At the time of writing this we are experiencing a lovely week of hot weather. This being the United Kingdom ( a term we now use very loosely it seems) by the time you read this the forecast will be cool and wet. And windy. Gale-force windy.
Yet we live in hope – if not in expectation – for a long hot summer. There’s still time. The trouble is, here in Great Britain (a term we use loosely etc) hot weather and motoring go together like chalk and cheese. We’re not used to it you see. We get fractious at the wheel. Tempers become frayed. Rags are lost. It can be a difficult time; just ask drivers on the M25.
Fortunately advice is at hand thanks to GEM Motoring Assist who have stepped up to offer some sage words to mitigate the mayhem:
“Driving in hot weather can be challenging, but we can reduce stress and discomfort by following some simple tips to ensure that we, our passengers and our vehicles are ready for the heat”. GEM road safety officer Neil Worth has assembled a selection of practical and sensible information that will help keep drivers and their passengers safe on journeys.
Top tips for trouble-free journeys:
Plan your journey. Check the route in advance and don’t forget to build in breaks if you’re making a long journey. If you’re heading to the coast, expect many other motorists to have the same idea, so be prepared for queues. Plan where you will park at the end of the journey.
Think about setting off earlier or later, so that you avoid travelling during the hottest and most uncomfortable times of day.
Wear clothes that will keep you as cool as possible, but don’t drive in bare feet, flip-flops or loose sandals. Keep a large bottle of water in the car. Drink plenty during rest stops, to help you keep hydrated. Never leave a child or dog alone in a car on a warm day. If you see a child or dog in distress in a hot car, dial 999.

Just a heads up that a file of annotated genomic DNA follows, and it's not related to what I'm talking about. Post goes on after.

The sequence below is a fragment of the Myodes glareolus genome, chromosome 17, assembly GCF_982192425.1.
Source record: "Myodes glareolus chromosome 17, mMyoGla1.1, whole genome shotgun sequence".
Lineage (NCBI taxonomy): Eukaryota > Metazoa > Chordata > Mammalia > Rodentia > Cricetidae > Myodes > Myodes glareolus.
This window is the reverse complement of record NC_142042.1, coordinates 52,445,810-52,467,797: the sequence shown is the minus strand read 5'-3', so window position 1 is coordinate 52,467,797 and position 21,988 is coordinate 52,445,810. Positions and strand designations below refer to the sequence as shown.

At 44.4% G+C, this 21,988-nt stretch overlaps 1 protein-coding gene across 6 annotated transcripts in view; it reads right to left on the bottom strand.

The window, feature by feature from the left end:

Carry out some basic maintenance checks on your car before setting out. Check engine coolant and oil levels, tyre pressure and tread depth and windscreen washer fluid levels.
Practise kindness and etiquette to other drivers whose manners may be not be as good as yours. Don’t get involved in driving altercations, as this will go a long way toward keeping you – and others – safer in hot weather.
Try To Stay Calm
Thanks to GEM Motoring Assist for those wise words to take on board folks. ‘Kindness and etiquette’, you’ll notice. Something we don’t see a lot of these days. I’ll also add my own pet subject, driving standards. Truly I am seeing some sloppy driving these days. Care and courtesy. How hard can it be? Geoff Maxted